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The Effects And Outcome Of Child Sexual Abuse

1144 words - 5 pages

Child sexual abuse (CSA) is the act of engaging a child in unwanted sexual behavior and activities such as rape, incest, molestation, prostitution, and other forms of sexual exploitation (as cited by Goodyear-Brown, Fath, &Myers, 2012, p. 4; McGarth, Nilsen, and Kerly, 2011, p. 485). From the efforts for child protective movement in the 1800s to the feminist anti-rape movement a 100 years later in the 1970s that brought to light CSA as a crime against women (Whitter, 2009, p. 7), this type of abuse has been an ongoing issue that has constantly been in and out of sight of the public spectrum of social problems. It is an abuse that children throughout history have been subjected and ...view middle of the document...

281). O’Leary et al. goes further to explain that a possible factor of mental health symptoms in CSA victim is linked to disclose of the abuse. The twenty-seven percent who did revealed their abuse to someone felt betrayed when that someone told without their permission and had more mental health problems partly due to the manner and reaction of others when victims revealed the abuse (O’Leary et al., 2010, p.281). This data reveals mental health a major negative effect of CSA, but also gives us domains in which we can examine more closely such disclosure to prevent more damage by perhaps training children, families, and institutions how to properly react and see CSA.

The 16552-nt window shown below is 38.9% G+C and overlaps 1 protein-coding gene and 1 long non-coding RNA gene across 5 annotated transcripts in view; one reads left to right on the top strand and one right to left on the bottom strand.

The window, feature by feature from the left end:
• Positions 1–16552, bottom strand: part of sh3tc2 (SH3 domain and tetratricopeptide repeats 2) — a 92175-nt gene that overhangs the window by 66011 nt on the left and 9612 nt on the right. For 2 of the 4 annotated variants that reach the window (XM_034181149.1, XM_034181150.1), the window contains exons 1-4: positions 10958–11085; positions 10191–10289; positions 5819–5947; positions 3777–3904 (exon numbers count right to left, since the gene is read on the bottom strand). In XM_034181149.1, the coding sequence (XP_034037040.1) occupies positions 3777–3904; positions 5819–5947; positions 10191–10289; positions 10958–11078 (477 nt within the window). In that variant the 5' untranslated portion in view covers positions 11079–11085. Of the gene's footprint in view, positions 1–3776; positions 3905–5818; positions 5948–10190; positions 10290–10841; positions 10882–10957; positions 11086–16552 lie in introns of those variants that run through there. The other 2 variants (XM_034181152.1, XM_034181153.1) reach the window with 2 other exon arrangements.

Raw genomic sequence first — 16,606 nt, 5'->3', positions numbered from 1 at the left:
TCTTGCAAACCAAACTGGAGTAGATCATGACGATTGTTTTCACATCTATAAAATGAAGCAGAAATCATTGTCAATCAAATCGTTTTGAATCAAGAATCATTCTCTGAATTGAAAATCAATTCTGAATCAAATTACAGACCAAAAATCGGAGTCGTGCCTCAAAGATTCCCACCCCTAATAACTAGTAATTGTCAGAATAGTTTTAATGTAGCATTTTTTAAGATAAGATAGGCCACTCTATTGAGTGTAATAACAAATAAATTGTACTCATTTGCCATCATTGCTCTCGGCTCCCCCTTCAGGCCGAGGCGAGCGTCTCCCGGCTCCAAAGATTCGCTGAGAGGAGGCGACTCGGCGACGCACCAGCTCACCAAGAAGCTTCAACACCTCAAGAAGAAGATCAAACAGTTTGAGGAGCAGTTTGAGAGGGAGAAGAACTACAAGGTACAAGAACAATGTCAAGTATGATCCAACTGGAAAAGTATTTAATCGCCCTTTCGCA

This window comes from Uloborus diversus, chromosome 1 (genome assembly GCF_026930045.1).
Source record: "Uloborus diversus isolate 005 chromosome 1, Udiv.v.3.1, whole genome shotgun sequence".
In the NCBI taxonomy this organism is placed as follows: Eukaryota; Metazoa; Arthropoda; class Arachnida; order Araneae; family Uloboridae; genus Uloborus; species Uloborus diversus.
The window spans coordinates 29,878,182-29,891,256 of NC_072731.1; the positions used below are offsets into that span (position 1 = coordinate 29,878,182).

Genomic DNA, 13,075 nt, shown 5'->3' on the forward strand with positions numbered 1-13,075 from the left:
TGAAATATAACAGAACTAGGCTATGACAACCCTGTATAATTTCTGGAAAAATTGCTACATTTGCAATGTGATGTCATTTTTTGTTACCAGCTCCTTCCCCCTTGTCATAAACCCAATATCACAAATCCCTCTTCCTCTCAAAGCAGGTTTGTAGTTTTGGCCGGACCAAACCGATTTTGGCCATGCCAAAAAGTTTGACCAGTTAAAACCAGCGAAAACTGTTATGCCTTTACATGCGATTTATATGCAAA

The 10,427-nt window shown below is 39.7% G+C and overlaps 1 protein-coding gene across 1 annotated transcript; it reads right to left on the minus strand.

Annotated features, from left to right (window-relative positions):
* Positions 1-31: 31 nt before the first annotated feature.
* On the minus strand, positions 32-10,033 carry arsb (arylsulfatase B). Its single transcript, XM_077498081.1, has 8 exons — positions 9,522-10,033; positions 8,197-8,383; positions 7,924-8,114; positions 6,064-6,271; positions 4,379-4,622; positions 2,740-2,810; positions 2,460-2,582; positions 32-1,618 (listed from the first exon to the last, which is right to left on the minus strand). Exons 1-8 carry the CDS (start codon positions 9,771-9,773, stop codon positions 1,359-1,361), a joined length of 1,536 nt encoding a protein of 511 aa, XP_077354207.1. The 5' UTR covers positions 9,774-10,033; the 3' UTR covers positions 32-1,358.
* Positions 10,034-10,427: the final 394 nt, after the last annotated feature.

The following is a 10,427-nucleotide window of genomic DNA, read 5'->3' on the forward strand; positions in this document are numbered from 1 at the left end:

With the feeling of rejection from those who they disclose the abuse or the unnoticed feeling of those who never told, many disorders are bound to lead to devastating outcomes. According to many studies, post traumatic stress disorder (PTSD), anxiety, and depression are major effects of CSA (as cited by Goodyear-Brown, Fath, & Myers, 2012, p.15-19; as cited by Lee & Tolman, 2006, p. 84; Ullman, Najdowski, & Filipas, 2009, p. 375). In Ullman et al. (2009), CSA was a major factor that predicts PTSD which increases the chance of adult sexual assault (ASA) and re-victimization as adults with fifty-four percent of those who sexually assaulted as adults also had CSA history and sixty percent fit the criteria for having PTSD (p. 375). O’Leary et al. also saw such trend with 96 participants reported to ASA ( O’Leary et al., 2010, p.279). Left to cope with CSA, individuals enlist in maladaptive behaviors as a coping mechanism. Substance abuse and suicide attempts are major behaviors and action seen throughout the literature examined (as cited by Goodyear-Brown, Fath, & Myers, 2012, p.15-19; Fergusson et al., 2012, p. 665; as cited in O’Leary et al., 2010, p. 276).
Through the many studies we found that CSA is also linked to low socioeconomic status and unemployment in adulthood. Lee and Tolman (2006) studied female welfare recipients who had serious work barriers and they argued that CSA is associated with lack of employment outcomes due to the mental and physical affects left through the abuse (p. 83). They found that over one-third (36%) of the participants had history of CSA and had low educational levels ( Lee & Tolman, 2006, p. 85). O’Leary et al. also found...

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